Senator Sean Ryan Commemorates Two-Year Anniversary of May 14 Racist Mass Shooting Attack on Buffalo


It’s hard to believe that it’s been two years since we were standing here talking about the tragedy in Buffalo that took 10 lives on May 14, 2022.

I have a vivid remembrance of that day, because it was a beautiful, sunny day. It was one of the first weekend days where it was warm and we were coming out of our winter hibernation. People are running errands, the streets are full of people in cars and walking around. I went into the backyard for a few hours and left my cell phone in the kitchen – I was doing yard work, and I started hearing a helicopter buzzing over and over, and then I started hearing a lot of sirens. My wife came out and said, “You better come inside, because your phone is blowing up.” And it’s not what I expected when I picked up that phone.

We know the story. A murderous racist drove two and a half hours – seemingly for no reason – to come to Buffalo to open fire on innocent people at a supermarket. Celestine Chaney, Roberta Drury, Andre Mackneil, Kathrine Massey, Margus Morrison, Heyward Patterson, Aaron Salter, Geraldine Talley, Ruth Whitfield, and Pearl Young – they all lost their lives within minutes that day. Christopher Braden, Zaire Goodman, and Jennifer Warrington – they were all wounded, but miraculously survived.

The only thing any of these people did to make them a target that day was to go live their ordinary lives, and go shopping at a grocery store in a predominantly Black neighborhood.

Two years have passed, but the memory is still just as fresh. It’s just as raw. For the families of the victims, the grief hasn’t gone away. For the survivors, the trauma hasn’t gone away. For our entire Buffalo community, the anger, the sorrow, the losses we all feel – hasn’t gone away.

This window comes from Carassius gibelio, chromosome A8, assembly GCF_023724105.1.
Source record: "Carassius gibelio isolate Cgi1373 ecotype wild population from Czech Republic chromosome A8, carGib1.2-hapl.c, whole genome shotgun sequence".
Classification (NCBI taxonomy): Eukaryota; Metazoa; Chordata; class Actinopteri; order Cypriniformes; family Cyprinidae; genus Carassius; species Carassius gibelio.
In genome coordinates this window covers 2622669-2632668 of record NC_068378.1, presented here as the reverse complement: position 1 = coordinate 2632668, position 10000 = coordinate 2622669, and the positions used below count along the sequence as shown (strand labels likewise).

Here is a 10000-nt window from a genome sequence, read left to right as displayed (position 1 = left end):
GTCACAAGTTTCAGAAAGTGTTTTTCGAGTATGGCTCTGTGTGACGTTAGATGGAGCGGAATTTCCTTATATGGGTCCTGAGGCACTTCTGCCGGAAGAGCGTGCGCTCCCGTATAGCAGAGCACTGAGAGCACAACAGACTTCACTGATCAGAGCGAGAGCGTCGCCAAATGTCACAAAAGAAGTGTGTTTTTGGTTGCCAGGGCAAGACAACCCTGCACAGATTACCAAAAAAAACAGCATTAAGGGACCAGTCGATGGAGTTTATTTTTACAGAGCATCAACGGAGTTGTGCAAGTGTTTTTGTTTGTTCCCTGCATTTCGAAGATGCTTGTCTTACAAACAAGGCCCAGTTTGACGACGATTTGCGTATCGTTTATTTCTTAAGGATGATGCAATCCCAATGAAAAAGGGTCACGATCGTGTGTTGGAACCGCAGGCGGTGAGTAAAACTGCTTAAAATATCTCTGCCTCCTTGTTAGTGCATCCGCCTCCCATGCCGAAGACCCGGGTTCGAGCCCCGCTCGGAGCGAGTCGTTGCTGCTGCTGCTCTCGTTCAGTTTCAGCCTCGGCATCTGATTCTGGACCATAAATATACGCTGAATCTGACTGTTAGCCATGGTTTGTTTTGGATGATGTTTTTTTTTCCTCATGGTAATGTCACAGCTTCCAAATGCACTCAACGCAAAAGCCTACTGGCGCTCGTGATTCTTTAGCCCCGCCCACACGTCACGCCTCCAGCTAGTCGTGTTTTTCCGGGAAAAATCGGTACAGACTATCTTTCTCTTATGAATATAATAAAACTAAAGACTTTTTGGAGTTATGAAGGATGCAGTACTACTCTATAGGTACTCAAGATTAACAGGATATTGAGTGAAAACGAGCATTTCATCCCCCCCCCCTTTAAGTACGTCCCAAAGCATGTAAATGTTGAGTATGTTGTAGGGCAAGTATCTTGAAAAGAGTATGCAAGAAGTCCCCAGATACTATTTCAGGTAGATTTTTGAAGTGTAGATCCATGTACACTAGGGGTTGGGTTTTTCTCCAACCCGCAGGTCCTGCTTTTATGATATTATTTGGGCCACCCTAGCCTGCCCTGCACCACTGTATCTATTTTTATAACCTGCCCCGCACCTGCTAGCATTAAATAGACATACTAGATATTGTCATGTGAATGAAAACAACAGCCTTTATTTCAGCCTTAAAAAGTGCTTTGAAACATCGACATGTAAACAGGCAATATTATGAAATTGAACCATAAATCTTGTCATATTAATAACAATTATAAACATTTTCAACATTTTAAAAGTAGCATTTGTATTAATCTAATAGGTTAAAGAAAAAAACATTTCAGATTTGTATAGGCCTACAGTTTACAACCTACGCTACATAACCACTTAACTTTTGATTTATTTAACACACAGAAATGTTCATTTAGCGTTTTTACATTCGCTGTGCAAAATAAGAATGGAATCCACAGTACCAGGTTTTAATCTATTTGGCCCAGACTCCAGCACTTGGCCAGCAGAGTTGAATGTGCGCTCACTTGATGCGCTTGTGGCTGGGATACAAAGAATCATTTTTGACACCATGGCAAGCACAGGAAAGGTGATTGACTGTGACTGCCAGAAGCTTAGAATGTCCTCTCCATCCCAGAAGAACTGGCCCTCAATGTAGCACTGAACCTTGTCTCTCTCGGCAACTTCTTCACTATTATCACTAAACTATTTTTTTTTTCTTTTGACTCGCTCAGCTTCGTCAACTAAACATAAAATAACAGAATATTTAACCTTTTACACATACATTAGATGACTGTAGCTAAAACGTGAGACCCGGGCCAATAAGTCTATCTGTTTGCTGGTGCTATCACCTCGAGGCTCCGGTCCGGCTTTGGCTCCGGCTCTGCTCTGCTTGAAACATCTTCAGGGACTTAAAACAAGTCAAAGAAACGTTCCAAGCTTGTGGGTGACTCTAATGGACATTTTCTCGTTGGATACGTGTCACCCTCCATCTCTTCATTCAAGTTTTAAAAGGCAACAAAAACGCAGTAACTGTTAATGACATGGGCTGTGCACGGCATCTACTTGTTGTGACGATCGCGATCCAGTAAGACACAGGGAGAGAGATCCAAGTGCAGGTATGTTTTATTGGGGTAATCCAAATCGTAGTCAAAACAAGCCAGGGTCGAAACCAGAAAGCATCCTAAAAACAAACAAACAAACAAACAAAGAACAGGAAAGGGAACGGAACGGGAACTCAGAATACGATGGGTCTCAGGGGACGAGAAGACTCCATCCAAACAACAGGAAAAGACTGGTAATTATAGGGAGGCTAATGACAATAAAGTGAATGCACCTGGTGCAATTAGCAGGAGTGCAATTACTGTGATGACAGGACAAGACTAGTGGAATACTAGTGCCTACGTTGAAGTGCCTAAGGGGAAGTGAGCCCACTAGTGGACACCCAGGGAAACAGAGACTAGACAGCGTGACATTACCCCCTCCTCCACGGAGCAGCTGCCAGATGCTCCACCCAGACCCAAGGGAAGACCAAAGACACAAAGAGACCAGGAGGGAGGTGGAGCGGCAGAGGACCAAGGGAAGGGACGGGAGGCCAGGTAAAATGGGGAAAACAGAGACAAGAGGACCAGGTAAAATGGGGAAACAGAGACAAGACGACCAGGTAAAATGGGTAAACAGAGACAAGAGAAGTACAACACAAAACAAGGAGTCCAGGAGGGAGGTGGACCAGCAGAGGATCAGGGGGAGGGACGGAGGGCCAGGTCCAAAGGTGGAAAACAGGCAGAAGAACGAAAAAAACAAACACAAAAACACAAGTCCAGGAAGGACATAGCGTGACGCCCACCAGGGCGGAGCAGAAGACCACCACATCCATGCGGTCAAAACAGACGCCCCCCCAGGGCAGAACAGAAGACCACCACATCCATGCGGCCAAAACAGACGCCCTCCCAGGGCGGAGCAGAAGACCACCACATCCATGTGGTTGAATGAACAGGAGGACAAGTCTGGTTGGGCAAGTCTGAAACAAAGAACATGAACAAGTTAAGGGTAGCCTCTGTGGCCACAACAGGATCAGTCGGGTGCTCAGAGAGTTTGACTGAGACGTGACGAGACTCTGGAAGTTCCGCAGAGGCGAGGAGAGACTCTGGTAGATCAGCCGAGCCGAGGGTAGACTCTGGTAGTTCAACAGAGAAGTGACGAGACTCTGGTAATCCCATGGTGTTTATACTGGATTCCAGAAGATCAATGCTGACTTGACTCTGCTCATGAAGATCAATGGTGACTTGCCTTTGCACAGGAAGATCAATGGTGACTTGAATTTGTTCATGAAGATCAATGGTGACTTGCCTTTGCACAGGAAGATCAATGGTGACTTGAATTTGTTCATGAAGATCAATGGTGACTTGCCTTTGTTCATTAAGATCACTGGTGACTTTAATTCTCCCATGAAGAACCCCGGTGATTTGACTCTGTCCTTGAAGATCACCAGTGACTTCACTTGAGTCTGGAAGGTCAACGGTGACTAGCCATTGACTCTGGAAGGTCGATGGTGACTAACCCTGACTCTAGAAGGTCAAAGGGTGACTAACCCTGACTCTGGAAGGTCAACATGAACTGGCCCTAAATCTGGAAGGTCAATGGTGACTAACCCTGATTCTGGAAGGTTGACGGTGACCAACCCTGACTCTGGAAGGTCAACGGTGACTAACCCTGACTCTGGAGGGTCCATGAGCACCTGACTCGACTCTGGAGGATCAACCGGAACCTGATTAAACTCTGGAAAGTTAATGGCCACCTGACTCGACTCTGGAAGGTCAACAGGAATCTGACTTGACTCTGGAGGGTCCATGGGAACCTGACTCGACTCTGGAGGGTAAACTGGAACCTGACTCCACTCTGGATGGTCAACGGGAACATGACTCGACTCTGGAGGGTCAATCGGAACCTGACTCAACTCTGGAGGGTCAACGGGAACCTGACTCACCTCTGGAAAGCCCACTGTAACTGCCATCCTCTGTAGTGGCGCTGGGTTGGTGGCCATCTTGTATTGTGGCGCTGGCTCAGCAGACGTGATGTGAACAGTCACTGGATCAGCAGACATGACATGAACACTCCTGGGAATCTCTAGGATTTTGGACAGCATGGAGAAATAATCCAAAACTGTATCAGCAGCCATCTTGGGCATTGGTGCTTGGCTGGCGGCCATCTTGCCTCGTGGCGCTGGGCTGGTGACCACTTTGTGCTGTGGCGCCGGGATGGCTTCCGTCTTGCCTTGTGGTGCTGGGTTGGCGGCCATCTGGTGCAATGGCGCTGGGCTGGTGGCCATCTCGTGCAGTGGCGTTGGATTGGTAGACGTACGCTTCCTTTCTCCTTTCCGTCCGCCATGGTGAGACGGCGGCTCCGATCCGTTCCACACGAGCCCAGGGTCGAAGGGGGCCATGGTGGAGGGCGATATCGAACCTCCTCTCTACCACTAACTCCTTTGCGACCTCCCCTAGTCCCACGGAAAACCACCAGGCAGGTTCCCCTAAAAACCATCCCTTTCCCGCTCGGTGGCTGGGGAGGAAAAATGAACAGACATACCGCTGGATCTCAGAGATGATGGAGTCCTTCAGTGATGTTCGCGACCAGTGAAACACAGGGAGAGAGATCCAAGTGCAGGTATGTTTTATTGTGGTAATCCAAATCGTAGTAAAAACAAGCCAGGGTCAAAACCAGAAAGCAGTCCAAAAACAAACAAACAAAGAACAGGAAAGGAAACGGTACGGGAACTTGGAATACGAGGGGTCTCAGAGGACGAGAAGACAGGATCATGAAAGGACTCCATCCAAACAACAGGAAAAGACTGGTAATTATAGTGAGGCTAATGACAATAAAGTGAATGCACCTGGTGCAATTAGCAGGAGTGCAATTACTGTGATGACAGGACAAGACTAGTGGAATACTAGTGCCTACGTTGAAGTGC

But I guess it’s not supposed to go away. When we experience loss, grief doesn’t dissipate over time. If you lose somebody and someone says, “It’ll get better, it’ll go away,” that’s a lie. It doesn’t go away. What happens is, we grow our life around it. We take that pain, we hold on to it, but we move forward, because that’s what we have to do. We learn how to live with the grief. We don’t let it hold us back, but it doesn’t go away.

On May 14, 2022, the white supremacist came to our city with one goal, and that was to tear a hole in the heart of the Black community. And there’s no doubt, he opened up a painful wound. On that awful day, it was hard to see past the tragedy at hand. But even today, the pain is never far from the minds of those who lost loved ones, and Buffalo’s Black community, who witnessed a direct attack – they feel it every day.

But in our collective grief, Buffalo has come together. With time, the community has begun to get back on its feet, and while we continue to mourn the losses, the people of the East Side are persevering. They’re living their lives. They’re celebrating birthdays, wedding anniversaries, holidays, graduations, and weddings. But each of those remembrances, each of those celebrations – there’s something missing from everybody. Because something was taken that day that can never be put back. But every day, the people are sending a clear message – that one hateful act, no matter how much pain it caused, will not rip apart and break the spirit of our community.